I have no vested interest in how many Police Forces used what pistol, but, until the 1970s, it was not a standard issue cartridge in European Police Departments. Perhaps you, who made this claim, would deign to actually provide some proof? :)

TestPilot
November 17, 2008, 09:02 PM
I will respect it when it's in other's hand, because it can kill me.

I won't use it myself unless I have no choice, because it's far less likely to immediately stop a criminal than other calibers, even if it can kill the criminal hours after being hit.

TestPilot
November 17, 2008, 09:15 PM
Oh, and forget what Europians or some other countries are issuing. A lot of them makes choices based on totally stupid things.

Japanese patrol officer not being issued a gun at all does not mean that is a wise thing for people in US to do.

Korean police carrying their M10 with first and second cylinder either filled with blanks or nothing does not mean that's a smart practice.

I can't care less what Italian Military issued.

Just keep in mind that there are many agencies and many countries that makes equipment choices not based on what works best when the equipement actually get used.

At least countries like German and France learned the hard way and at least now they issue 9mm like they should have.

Only Europian governmental entitiy gun choices that interest me are choices made by people who actually depend on the performance of their weapon, such as GSG-9, SEK, GIGN, etc.

saturno_v
November 17, 2008, 09:24 PM
Here it is some proof

You said the .380 was used by SOME Italian Forces...well just look at the production numbers:

The Beretta 1934 was produced in circa 1.5 million of pieces.

The Model 1935 just shy of half million.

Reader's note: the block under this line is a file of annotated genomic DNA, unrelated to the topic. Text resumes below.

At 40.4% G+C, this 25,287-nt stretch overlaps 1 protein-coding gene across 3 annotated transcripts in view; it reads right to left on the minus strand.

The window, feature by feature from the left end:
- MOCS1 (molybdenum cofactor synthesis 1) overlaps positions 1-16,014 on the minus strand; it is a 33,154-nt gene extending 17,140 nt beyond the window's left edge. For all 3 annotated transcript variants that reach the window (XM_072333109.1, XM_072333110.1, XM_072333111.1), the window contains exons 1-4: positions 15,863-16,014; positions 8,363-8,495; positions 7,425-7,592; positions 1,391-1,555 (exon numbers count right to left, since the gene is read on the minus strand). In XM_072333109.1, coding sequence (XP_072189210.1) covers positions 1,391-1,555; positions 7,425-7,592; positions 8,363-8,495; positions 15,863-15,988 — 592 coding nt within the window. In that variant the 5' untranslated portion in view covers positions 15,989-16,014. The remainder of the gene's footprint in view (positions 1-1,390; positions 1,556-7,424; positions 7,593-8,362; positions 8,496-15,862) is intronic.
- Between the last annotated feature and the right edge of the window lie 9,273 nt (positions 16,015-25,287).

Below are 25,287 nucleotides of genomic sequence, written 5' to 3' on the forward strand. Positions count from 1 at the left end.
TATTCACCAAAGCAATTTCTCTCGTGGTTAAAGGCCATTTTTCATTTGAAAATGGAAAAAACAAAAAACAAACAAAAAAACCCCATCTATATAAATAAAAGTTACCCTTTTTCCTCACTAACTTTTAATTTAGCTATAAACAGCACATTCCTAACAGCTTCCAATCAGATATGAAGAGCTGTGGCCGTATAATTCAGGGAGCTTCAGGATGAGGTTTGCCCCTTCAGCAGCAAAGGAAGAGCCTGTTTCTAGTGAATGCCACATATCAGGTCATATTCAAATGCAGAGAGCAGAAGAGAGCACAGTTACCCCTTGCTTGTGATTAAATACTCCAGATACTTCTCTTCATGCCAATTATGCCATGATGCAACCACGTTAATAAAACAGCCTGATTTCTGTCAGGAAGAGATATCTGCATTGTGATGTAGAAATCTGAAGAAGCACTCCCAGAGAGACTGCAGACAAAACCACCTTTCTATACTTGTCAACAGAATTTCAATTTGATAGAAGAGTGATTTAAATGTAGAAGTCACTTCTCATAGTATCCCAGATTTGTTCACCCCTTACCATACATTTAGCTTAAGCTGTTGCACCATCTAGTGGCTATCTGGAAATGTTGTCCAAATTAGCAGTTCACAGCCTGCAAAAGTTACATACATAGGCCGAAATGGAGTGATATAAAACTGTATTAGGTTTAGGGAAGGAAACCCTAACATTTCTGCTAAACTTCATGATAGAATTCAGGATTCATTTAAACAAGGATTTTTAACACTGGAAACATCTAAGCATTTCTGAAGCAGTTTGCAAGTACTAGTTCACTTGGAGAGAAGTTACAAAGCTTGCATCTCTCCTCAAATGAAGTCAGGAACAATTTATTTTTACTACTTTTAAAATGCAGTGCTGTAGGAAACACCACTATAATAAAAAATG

(Source: le Armi da Fuoco, Ugo Venturoli Sansoni Editor 1972, Armi e Tiro the premier gun magazine in Italy, The Bolaffi Catalog, one of the major firearm publication in Europe)


In addition to the fact that the Model 1934 outproduced the Model 1935 by 3 to 1, The M1935 was sold also in the civilian market and was by far the most popular civilian pistol in Italy, with the later Model 70 (32 ACP) and one of the most popular self-defense civilian pistol in Europe with the Walther PP.

Beretta sold huge numbers of them to civilians. I do not have the actual figures, but I would bet that the civilian market outnumbered the military/police market by far.

Up the mid 90's the .380 Auto was considered a military caliber in Italy (and elsewhere in Europe too) so it was banned from civilian ownership

The civilian market for the M1934 opened up only for used pistols once the caliber was "demilitarized".

The Model 1935 was also extensively used by the municipal police.
In Italy there are 3 national police forces: Carabinieri, Polizia di Stato and Guardia di Finanza, then every city has what is called municipal police, Vigili Urbani in Italian, mainly for urban traffic regulation and municipal law administration, they do not have heavy law enforcement duties...for example, they give you a ticket for parking in the wrong place.
Being the local municipal force considered civilian personnel, they were banned from using the .380 auto or any other military caliber.
Same thing for the Forestal Service....they wre considered a civilian force so banned from using militay caliber....they did use the model 1935 extensively.

So I confirm, again, (you are free to believe it or not) that the 32 ACP saw limited service in Italy's armed forces or national police forces (excluding municipal police or forestal service, as I said).

However, the 32 ACP was the most popular civilian defensive round in Italy (along with the 38 Special for revolvers) with the 25 ACP a distant second, before the advent of the 9 X 21 IMI and the liberalization of the .380 Auto for civilians.

The rule for military calibers, at least in Italy has been relaxed during the years.